Somewhere I found a browser add-on that includes a breath-taking picture, a place to list my to-do’s for the day, and a memorable quote. I don’t know what the name of the program is, but I like the add-on. Sometimes it’s spot on with its inspiring words, like these that I read one day:
“Don’t bury your failures. Let them inspire you.”
On that particular day, I needed those words. I’d been wrapped up in an art disaster for more than a week. I finally chalked it all up to a bad experience and was ready to see what I could learn from it.
Here is my “Disaster at Sea” — and the title refers not to any shipwreck or storm, but to my frustrating attempts at painting a rocky shoreline.
The surprising thing is that the painting started off on a good note. It’s another practice piece, an opportunity for me to work on creating rocks and ocean waves. When I first blocked in the rocks, I thought it might be smooth sailing ahead.
Somehow, though, things didn’t go well. I wiped almost everything away and started over.
In fact, over the course of a week I spent more time wiping paint away than I did putting it on. I couldn’t get the shape of the rocks right, or if I got the shapes right, I couldn’t get the lights and shadows right. At one point I had the rocks looking reasonably similar to rocks, but then my swirling ocean water ruined it all again.
I wiped away. I re-drew. I blocked colors in again. Over and over. And over and over. It became a frustrating challenge. No matter how long it took or how many times I had to re-do this seascape, I was going to finish it, so there!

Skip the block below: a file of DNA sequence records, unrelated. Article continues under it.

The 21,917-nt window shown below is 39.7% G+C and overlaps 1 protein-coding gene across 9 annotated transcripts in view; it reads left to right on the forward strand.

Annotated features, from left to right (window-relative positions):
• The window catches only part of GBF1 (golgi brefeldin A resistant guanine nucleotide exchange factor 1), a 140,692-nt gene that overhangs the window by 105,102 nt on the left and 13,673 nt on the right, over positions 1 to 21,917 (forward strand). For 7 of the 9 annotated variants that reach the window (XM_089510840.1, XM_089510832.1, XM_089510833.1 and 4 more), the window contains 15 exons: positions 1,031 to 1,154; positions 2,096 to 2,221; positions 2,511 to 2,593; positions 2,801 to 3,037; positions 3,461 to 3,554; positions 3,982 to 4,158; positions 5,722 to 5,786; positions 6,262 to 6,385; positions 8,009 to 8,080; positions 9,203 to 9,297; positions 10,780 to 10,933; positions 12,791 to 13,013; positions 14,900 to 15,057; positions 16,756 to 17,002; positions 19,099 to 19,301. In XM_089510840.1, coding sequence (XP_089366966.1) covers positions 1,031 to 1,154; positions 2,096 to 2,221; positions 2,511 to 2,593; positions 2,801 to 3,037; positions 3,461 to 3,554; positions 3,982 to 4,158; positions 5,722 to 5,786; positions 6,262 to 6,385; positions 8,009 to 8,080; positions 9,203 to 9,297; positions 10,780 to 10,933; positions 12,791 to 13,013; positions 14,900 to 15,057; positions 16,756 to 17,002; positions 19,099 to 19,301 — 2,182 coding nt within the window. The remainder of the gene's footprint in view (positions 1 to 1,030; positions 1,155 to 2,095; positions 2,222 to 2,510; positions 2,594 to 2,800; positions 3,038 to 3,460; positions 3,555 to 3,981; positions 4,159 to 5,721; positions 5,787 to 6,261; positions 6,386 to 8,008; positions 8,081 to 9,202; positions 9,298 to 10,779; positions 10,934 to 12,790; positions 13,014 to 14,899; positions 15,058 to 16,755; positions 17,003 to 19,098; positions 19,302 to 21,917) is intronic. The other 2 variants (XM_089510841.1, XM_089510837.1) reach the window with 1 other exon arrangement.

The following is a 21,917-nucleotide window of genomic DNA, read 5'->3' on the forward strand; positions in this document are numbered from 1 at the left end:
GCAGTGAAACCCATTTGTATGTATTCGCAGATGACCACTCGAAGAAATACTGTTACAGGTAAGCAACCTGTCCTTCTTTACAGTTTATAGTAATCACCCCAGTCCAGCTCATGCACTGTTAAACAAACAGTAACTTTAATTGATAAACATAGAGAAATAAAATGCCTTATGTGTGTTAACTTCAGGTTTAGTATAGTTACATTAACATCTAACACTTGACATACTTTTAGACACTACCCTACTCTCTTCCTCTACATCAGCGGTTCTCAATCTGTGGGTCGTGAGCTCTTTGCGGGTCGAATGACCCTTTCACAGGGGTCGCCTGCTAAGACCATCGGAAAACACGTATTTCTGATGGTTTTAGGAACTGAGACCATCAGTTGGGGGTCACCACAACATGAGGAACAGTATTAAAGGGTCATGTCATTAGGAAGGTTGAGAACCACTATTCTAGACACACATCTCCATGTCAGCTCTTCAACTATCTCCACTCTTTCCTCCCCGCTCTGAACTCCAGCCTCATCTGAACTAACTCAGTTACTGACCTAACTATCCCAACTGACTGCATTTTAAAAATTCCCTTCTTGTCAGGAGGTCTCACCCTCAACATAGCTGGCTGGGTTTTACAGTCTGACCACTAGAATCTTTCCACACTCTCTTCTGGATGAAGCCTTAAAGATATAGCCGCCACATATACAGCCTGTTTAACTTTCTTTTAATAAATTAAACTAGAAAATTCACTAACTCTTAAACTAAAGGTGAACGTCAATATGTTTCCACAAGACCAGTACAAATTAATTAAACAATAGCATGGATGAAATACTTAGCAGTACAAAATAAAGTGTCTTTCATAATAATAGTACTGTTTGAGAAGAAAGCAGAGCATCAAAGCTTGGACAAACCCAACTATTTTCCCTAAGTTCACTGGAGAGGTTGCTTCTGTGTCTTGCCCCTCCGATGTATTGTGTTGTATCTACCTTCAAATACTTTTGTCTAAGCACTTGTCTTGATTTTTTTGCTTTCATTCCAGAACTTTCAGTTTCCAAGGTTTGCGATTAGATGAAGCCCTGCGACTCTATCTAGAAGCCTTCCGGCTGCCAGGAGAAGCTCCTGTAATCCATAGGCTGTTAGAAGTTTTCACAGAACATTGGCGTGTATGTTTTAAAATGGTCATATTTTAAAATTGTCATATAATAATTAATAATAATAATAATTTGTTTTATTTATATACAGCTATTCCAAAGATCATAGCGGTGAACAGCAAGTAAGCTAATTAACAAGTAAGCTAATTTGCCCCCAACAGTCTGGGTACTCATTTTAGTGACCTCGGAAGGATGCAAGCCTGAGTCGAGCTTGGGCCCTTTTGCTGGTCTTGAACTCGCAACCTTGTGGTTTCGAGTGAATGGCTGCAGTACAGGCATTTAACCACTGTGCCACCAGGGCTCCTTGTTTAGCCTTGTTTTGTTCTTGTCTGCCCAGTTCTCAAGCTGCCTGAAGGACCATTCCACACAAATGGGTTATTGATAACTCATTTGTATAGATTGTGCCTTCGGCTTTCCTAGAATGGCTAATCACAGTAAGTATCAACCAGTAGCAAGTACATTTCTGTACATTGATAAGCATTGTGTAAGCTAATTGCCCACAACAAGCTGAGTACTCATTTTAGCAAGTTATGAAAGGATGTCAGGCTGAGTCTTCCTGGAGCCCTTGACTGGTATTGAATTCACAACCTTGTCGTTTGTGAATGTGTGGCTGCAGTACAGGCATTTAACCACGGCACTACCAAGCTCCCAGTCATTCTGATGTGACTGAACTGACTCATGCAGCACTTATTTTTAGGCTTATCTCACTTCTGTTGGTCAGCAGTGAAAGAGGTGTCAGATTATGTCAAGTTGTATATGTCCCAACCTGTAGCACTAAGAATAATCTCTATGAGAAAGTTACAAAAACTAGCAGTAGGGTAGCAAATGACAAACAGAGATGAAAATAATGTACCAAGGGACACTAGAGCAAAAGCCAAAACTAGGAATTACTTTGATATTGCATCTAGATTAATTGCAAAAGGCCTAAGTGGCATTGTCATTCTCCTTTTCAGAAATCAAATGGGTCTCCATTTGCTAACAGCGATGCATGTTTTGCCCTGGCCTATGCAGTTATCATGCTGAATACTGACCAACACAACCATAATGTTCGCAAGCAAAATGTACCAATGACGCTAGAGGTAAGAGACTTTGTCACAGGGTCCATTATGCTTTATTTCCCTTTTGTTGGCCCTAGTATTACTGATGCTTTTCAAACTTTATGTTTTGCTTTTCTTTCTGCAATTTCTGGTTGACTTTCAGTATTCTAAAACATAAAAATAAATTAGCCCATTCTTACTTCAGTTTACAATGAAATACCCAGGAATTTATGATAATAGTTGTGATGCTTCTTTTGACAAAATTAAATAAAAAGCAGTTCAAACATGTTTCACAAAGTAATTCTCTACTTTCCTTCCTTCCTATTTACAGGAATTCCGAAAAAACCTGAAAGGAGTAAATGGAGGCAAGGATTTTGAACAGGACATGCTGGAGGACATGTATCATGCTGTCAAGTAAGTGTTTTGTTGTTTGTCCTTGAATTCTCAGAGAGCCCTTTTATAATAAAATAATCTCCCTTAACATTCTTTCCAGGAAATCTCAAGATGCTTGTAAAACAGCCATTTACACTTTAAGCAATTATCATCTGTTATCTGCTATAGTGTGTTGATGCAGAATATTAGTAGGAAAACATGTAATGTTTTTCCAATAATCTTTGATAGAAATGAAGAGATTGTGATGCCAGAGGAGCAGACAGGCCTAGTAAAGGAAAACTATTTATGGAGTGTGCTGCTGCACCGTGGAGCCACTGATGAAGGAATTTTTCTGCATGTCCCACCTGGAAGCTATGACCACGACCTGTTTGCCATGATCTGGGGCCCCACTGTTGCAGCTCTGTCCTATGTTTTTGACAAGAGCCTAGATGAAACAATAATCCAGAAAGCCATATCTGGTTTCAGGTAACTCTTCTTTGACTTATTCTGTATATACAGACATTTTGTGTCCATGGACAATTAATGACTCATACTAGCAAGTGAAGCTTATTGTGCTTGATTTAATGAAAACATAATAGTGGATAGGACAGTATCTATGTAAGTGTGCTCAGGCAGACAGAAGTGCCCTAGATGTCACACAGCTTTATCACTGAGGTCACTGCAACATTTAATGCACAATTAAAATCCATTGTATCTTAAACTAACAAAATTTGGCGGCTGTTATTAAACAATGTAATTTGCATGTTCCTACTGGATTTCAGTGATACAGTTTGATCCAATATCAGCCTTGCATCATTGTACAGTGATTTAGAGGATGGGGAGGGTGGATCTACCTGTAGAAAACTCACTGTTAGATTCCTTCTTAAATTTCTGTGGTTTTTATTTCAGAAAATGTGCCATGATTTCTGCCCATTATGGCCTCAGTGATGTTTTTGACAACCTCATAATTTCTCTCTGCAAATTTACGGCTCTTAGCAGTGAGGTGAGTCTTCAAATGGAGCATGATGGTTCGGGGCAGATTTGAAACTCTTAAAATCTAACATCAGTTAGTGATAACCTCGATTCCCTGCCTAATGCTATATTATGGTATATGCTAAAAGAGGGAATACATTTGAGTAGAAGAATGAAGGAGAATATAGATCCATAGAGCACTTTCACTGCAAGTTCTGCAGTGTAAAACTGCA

At last, after several more “wipe-it-away-and-try-again” moments, I decided to simply put paint on the canvas again — any which way — and call it done. At some future date, I’ll grab my big palette knife and scrape the scene away. I’ll cover it all with a solid color paint and eventually re-use the canvas.
Isn’t that burying my failure? Yes, it is, and I’ll be glad to do it because I think I’ve learned all I can from it.
I’ve learned that persistence is good — up to a point. Especially with practice pieces, I think we can push too hard, too long, and find ourselves at that point known as diminishing returns. Quite simply, the longer I kept at it, the worse it became.
There are other things I’ve learned from this painting, as well. I’ve had opportunities to mix and re-mix colors for the skies, colors for ocean waves, colors for seafoam crashing over rocks. Yes, of course, I’ve had practice mixing colors for rocks, too.
In the time I spent working on this disastrous painting, I used many different brushes — from tiny 00 detail brushes to large flats. I got a lot of drawing practice too, as I re-drew those rocks, trying to create the right shapes.
Most of all, I’ve learned how much more practice I need on values. I found myself completely befuddled with lights and shadows on the rocks. I will definitely be devoting a lot of practice time to this area.
I won’t let this disaster get me down, though. Much like my struggles with painting an old barn, I can only say that I’m glad it’s over. The sea has wrought its havoc and claimed another victim.
Disasters do happen. When they do, we just move on.